The Mont Blanc Massif sits astride France, Switzerland and Italy and constitutes a unique territory rich in extraordinary natural and cultural heritage. Its glaciers and eternal snows have exerted, since the mid-18th century, an incredible pull. Its valleys have been progressively transformed and equipped to meet the ever-growing demands of tourism. The construction of the Mont Blanc tunnel in the 1970s followed by the opening of the Autoroute Blanche and the Aosta valley motorway marked a turning point, as the massif was now located on a major through road. Known across the world, and sometimes criticised for its over-zealous development, the Mont Blanc Massif remains nonetheless a fantastic place for wonder and learning about nature.
The Mont Blanc Massif today is particularly affected by global warming, the consequences of which are all too visible. The spectacular melting of the glaciers, a drop in snowfall, rock falls, and harm to the habitats of animal and plant species, all bear witness, more than ever, to the vulnerability of the mountain environment to human choices. Protecting and defending this natural space and the species to which it is home, is also about protecting our own well-being and health. To know it better is to love and thus preserve this beautiful but all too fragile mountain biodiversity.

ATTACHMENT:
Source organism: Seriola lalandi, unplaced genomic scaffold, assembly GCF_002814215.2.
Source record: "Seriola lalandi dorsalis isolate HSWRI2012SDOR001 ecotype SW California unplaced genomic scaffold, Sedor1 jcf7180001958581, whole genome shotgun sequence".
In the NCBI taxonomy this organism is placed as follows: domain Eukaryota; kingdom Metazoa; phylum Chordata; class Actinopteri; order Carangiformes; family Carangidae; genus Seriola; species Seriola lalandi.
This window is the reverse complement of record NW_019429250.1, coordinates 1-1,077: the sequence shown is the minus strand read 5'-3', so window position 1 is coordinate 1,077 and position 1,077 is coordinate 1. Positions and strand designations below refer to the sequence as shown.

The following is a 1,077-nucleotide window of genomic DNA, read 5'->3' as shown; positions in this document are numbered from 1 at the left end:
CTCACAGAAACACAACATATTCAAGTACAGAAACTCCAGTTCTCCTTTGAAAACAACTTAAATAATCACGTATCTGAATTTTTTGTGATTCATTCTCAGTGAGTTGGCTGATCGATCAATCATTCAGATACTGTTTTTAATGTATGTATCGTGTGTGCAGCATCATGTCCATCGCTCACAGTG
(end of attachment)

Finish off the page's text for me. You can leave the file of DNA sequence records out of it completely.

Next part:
On 24 July 2021, 200 years to the day after its foundation, the Compagnie des Guides de Chamonix created the fonds pour l’environnement et la haute nature - fund for the environment and nature. Recognised as a charitable organisation, the aim of the FOEHN fund is to support environmental programmes, in particular measures aimed at the mountain environment. These measures are centred on three main themes: observing, protecting, and raising awareness. They include, for example, supporting research, establishing teaching programmes and safeguarding or restoring ecosystems.
March-June 2022 | CPM Team: Connaitre et Protéger la Montagne - Understand and Protect the Mountains
In 2022 the FOEHN fund financed a free training cycle aimed at children living in the Chamonix valley aged 10 to 12 to help them discover the mountain environment. Under the auspices of the ‘Understand and Protect the Mountains’ team each Saturday from March to June the children explore the mountain environment, the species that live there and inhabitants who make it up. They are also made aware of the issues with which the valley is being confronted within the context of global warming.